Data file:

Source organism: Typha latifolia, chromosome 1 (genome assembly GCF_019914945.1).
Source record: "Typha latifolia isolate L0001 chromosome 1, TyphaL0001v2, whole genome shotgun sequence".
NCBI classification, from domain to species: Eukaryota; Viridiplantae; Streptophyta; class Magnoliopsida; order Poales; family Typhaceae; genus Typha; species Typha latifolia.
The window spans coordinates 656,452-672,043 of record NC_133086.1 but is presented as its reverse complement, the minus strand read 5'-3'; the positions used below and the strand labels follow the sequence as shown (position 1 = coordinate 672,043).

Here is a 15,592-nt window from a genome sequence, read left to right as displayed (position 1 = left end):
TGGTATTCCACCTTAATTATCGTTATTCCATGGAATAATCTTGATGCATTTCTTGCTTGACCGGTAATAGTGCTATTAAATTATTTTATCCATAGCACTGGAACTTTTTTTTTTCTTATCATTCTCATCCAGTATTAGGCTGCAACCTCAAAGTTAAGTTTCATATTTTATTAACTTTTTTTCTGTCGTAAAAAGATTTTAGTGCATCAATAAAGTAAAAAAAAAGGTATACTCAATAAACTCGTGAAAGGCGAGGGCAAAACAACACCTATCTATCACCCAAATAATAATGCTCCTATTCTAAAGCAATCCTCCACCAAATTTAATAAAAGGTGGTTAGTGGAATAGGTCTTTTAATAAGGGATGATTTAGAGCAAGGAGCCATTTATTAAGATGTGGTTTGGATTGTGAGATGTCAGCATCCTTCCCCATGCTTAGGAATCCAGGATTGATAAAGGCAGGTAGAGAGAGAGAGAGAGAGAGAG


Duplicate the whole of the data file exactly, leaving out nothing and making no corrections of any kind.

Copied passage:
Source organism: Typha latifolia, chromosome 1 (genome assembly GCF_019914945.1).
Source record: "Typha latifolia isolate L0001 chromosome 1, TyphaL0001v2, whole genome shotgun sequence".
NCBI classification, from domain to species: Eukaryota; Viridiplantae; Streptophyta; class Magnoliopsida; order Poales; family Typhaceae; genus Typha; species Typha latifolia.
The window spans coordinates 656,452-672,043 of record NC_133086.1 but is presented as its reverse complement, the minus strand read 5'-3'; the positions used below and the strand labels follow the sequence as shown (position 1 = coordinate 672,043).

Here is a 15,592-nt window from a genome sequence, read left to right as displayed (position 1 = left end):
TGGTATTCCACCTTAATTATCGTTATTCCATGGAATAATCTTGATGCATTTCTTGCTTGACCGGTAATAGTGCTATTAAATTATTTTATCCATAGCACTGGAACTTTTTTTTTTCTTATCATTCTCATCCAGTATTAGGCTGCAACCTCAAAGTTAAGTTTCATATTTTATTAACTTTTTTTCTGTCGTAAAAAGATTTTAGTGCATCAATAAAGTAAAAAAAAAGGTATACTCAATAAACTCGTGAAAGGCGAGGGCAAAACAACACCTATCTATCACCCAAATAATAATGCTCCTATTCTAAAGCAATCCTCCACCAAATTTAATAAAAGGTGGTTAGTGGAATAGGTCTTTTAATAAGGGATGATTTAGAGCAAGGAGCCATTTATTAAGATGTGGTTTGGATTGTGAGATGTCAGCATCCTTCCCCATGCTTAGGAATCCAGGATTGATAAAGGCAGGTAGAGAGAGAGAGAGAGAGAGAG